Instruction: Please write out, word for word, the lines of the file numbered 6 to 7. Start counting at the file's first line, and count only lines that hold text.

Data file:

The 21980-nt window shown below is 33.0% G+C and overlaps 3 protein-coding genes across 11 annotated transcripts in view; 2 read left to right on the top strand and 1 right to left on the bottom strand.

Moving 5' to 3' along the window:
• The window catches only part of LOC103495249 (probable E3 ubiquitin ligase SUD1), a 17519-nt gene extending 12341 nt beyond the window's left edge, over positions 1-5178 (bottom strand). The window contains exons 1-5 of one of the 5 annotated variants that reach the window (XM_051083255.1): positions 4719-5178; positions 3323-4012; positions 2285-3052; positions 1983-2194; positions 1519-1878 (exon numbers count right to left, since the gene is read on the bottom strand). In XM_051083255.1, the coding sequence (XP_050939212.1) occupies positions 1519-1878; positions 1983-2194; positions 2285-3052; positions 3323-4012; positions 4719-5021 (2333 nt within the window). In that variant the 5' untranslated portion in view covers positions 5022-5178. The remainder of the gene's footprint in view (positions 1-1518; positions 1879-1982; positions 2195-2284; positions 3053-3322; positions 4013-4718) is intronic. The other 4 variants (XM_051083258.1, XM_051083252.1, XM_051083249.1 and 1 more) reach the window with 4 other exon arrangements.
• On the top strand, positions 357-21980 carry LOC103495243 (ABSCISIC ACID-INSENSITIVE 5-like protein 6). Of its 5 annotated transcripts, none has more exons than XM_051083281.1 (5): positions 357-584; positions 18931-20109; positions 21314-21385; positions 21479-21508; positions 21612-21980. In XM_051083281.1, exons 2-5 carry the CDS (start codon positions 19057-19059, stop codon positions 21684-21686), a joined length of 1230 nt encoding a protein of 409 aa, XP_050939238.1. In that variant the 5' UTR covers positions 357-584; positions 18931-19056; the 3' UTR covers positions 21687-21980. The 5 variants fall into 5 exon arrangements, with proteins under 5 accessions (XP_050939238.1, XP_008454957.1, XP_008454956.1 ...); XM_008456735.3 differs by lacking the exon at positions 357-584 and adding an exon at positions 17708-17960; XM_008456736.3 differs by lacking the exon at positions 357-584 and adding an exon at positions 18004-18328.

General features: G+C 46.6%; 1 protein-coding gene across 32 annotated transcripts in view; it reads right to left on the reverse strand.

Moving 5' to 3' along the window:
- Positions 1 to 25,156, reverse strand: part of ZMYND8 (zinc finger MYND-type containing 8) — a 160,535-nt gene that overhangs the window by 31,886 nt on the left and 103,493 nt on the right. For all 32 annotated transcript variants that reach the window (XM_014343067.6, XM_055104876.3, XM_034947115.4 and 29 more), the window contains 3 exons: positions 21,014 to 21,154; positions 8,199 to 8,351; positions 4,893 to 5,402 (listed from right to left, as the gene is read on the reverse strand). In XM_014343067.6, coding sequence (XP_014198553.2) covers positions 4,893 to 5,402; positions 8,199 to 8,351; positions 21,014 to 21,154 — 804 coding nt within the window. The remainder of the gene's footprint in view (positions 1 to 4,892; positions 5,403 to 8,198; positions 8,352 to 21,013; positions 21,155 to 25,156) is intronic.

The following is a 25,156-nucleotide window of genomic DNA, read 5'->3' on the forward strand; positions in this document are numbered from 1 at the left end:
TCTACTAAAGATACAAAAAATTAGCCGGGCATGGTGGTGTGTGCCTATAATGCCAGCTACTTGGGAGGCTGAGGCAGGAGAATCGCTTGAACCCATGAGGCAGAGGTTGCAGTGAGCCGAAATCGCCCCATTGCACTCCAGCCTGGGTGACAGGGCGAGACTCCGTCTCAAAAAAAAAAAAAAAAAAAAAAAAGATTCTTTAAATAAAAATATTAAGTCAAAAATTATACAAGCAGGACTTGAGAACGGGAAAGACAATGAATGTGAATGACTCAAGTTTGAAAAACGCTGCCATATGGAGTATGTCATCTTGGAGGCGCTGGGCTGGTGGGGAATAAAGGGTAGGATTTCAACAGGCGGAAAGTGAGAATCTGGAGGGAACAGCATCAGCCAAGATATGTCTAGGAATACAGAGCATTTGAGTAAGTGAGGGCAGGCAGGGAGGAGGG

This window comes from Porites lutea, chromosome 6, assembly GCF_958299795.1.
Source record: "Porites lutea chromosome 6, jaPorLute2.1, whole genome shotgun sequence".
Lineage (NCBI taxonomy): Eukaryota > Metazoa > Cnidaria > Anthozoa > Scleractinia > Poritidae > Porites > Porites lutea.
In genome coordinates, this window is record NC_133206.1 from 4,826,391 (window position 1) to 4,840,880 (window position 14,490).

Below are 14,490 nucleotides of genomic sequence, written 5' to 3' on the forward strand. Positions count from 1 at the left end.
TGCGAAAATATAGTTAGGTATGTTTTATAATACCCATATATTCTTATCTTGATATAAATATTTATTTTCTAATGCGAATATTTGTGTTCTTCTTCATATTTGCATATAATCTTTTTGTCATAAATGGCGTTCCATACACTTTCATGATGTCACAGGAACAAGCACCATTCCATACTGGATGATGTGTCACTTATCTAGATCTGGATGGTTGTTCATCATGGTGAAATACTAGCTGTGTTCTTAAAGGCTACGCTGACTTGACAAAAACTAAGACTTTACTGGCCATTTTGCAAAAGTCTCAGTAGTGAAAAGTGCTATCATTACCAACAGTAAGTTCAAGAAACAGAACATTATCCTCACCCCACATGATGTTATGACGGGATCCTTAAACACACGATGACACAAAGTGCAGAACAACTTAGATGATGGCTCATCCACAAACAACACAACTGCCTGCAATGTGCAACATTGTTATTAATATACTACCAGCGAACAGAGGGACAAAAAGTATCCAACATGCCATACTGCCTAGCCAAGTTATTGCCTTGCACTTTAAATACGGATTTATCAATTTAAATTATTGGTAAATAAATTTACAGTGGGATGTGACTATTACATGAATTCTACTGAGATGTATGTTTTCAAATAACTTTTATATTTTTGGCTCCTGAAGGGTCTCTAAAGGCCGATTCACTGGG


Moving 5' to 3' along the window:
- Positions 1 to 25,156, reverse strand: part of ZMYND8 (zinc finger MYND-type containing 8) — a 160,535-nt gene that overhangs the window by 31,886 nt on the left and 103,493 nt on the right. For all 32 annotated transcript variants that reach the window (XM_014343067.6, XM_055104876.3, XM_034947115.4 and 29 more), the window contains 3 exons: positions 21,014 to 21,154; positions 8,199 to 8,351; positions 4,893 to 5,402 (listed from right to left, as the gene is read on the reverse strand). In XM_014343067.6, coding sequence (XP_014198553.2) covers positions 4,893 to 5,402; positions 8,199 to 8,351; positions 21,014 to 21,154 — 804 coding nt within the window. The remainder of the gene's footprint in view (positions 1 to 4,892; positions 5,403 to 8,198; positions 8,352 to 21,013; positions 21,155 to 25,156) is intronic.